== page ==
It starts with an absolute unthinking happiness. An effortless movement; more sailing than cycling. Carried through a sunny day on an immense and blustering wave, I feel its hands upon my back, and I am pushed all along the great flat road at fifty kilometres an hour, not even the light and ticklish touch of an air resistance on my face.

After Peru and Bolivia, I have fallen into a heaven of small and wonderful things. The bread here is fresh not chewy and stale, there is cheese that tastes of cheese, and olive oil, and apples that are not powdery deceptive lies, but apples, and meat that melts, doesn´t stretch and string and crumble as old worn out leather boots, and wine, cheap wine, that doesn´t make you grimace and wince and shudder at its scent.

Everything is good. Glossy, shining supermarkets, shelves piled high with food. Clear cold drinkable tap water and strong hot showers.  Signposts, cleanliness, order and receipts. Queues and politeness and priority seats for the elderly. Real coversations, interest and an understanding of what I am doing, and time to stop and talk and do nothing.  Everything is good. And the wind keeps pushing at my back.  The sun glints off windscreens, hands wave, horns sound and carry me easily south.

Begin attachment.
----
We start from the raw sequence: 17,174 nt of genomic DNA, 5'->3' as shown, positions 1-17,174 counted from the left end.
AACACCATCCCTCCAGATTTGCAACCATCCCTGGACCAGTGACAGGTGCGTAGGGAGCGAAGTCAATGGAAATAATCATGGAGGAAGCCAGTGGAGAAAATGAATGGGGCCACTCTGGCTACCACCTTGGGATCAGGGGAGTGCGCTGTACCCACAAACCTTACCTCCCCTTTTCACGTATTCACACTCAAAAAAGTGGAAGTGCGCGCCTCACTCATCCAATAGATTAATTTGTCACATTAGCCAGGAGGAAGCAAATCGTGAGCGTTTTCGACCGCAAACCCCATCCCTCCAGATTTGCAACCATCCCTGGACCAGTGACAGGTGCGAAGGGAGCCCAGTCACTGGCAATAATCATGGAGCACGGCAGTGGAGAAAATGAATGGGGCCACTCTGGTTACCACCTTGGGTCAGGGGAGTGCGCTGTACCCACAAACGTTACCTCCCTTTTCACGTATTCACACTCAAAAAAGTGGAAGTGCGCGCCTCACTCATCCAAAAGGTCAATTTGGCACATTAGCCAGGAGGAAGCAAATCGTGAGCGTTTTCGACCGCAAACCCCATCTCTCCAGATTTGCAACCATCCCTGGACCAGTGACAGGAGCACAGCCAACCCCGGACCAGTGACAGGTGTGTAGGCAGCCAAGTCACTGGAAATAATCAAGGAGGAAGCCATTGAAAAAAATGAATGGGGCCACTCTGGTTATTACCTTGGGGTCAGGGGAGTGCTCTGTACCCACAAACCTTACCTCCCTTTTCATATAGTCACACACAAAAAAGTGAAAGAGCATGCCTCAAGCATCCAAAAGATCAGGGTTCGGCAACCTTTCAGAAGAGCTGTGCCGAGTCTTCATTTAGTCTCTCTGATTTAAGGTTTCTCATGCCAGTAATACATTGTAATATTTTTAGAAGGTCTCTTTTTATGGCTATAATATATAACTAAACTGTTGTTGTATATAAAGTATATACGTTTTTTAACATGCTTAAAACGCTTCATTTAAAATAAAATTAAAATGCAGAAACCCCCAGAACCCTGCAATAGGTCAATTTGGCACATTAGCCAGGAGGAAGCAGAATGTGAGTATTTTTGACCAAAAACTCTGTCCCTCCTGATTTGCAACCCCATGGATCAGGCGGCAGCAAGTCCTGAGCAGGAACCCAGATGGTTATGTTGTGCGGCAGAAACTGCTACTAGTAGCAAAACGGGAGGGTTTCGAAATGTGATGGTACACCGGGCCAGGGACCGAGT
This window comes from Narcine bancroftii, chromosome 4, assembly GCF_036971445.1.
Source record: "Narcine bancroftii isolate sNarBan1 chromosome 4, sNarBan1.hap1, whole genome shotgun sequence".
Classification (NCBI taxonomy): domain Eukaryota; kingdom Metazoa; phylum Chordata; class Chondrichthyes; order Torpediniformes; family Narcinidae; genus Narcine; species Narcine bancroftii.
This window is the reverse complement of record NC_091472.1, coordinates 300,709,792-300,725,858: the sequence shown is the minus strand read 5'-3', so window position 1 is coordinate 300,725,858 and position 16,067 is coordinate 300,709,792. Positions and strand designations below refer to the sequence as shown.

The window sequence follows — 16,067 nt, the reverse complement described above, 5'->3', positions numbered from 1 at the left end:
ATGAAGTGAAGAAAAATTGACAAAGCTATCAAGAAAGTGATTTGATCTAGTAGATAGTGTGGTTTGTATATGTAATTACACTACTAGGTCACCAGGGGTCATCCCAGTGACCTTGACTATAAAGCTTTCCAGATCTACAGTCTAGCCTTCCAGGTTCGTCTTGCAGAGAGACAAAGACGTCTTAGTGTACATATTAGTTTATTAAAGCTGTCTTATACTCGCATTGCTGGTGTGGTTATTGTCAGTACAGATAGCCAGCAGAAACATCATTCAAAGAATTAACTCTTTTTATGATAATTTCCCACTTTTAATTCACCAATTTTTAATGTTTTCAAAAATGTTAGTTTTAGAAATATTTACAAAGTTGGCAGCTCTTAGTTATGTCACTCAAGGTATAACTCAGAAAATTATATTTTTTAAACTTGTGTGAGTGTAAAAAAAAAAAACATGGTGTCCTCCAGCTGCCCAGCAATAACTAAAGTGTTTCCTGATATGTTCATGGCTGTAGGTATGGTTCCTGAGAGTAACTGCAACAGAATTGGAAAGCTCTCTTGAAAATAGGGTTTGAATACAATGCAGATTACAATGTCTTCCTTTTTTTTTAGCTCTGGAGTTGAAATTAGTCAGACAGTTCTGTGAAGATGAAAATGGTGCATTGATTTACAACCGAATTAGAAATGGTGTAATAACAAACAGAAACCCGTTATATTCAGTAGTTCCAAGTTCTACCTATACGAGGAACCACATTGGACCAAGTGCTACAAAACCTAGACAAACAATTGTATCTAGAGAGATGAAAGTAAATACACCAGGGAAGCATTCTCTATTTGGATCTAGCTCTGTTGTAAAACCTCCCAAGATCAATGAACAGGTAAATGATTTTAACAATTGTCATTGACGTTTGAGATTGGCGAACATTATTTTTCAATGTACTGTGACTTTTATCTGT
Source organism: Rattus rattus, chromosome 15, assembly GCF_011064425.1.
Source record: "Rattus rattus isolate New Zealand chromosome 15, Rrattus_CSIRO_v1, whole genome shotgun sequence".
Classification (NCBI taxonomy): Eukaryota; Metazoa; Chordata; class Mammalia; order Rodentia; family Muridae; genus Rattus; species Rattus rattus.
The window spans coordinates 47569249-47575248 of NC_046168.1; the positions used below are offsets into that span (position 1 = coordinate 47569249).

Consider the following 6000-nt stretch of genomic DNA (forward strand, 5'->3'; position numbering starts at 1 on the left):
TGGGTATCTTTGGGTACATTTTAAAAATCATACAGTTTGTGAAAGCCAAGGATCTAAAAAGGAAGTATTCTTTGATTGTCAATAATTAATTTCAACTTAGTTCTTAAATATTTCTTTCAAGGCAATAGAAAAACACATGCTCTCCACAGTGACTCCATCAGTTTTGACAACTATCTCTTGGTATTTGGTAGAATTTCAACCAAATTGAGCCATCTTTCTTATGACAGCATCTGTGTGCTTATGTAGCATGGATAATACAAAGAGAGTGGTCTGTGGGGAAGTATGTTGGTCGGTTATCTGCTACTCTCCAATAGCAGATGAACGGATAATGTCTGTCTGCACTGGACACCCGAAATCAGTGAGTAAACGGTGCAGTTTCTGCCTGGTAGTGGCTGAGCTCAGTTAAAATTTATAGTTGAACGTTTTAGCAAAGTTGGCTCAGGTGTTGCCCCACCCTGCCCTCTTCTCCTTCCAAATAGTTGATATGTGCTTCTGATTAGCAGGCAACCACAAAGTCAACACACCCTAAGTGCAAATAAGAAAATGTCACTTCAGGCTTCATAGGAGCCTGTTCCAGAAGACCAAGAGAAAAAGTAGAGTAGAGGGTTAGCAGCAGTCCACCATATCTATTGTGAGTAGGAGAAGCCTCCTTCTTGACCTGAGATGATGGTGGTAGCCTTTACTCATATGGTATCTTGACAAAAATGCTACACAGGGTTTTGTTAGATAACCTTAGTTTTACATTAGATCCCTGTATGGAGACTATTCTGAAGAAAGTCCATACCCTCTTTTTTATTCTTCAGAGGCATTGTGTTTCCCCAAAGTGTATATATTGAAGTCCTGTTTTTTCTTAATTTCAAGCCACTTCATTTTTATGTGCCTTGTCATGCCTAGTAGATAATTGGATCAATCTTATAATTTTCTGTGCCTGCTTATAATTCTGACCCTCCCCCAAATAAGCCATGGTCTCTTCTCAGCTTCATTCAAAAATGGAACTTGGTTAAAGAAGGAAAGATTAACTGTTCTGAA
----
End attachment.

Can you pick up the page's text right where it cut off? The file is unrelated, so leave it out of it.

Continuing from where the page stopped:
And then there is a change. The wind flails and twists around. And it is there in front of me, its cold breath fierce like a wall and fighting. And whipping up sand. And robbing happiness with an inhuman unkindness, and with a relentlessness slowly emptying me of everything.

After Peru and Bolivia, I have fallen into a hell of terrible things.  Food is expensive and markets have disappeared, to be replaced by cold impersonal fluorescent lights, and loyalty cards, and car parks, and queues. And billboards everywhere saying stupid things. And everything closes for four idiotic hours in the middle of the day.  And the countryside is a monotonous desert full of sand and nasty plants and barbed wire fences, and wild camping is a nightmare. And traffic jams and roundabouts and ring roads.

The wind sweeps me off the road, over and over, and I can´t lift my bike against it. I´m on my knees and screaming, furious angry words in capital letters, that tumble lost behind me, and I´m learning that the wind here doesn´t listen, even when you scream.

The wind keeps pushing and holding me down, and like a play thing, like a plastic bag, like nothing, I´m thrown all over the road.  The sun that glints off windscreens laughs, and the hands that wave and horns that sound smack only of schadenfreude, and I am fighting slowly south.
toward San Rafael...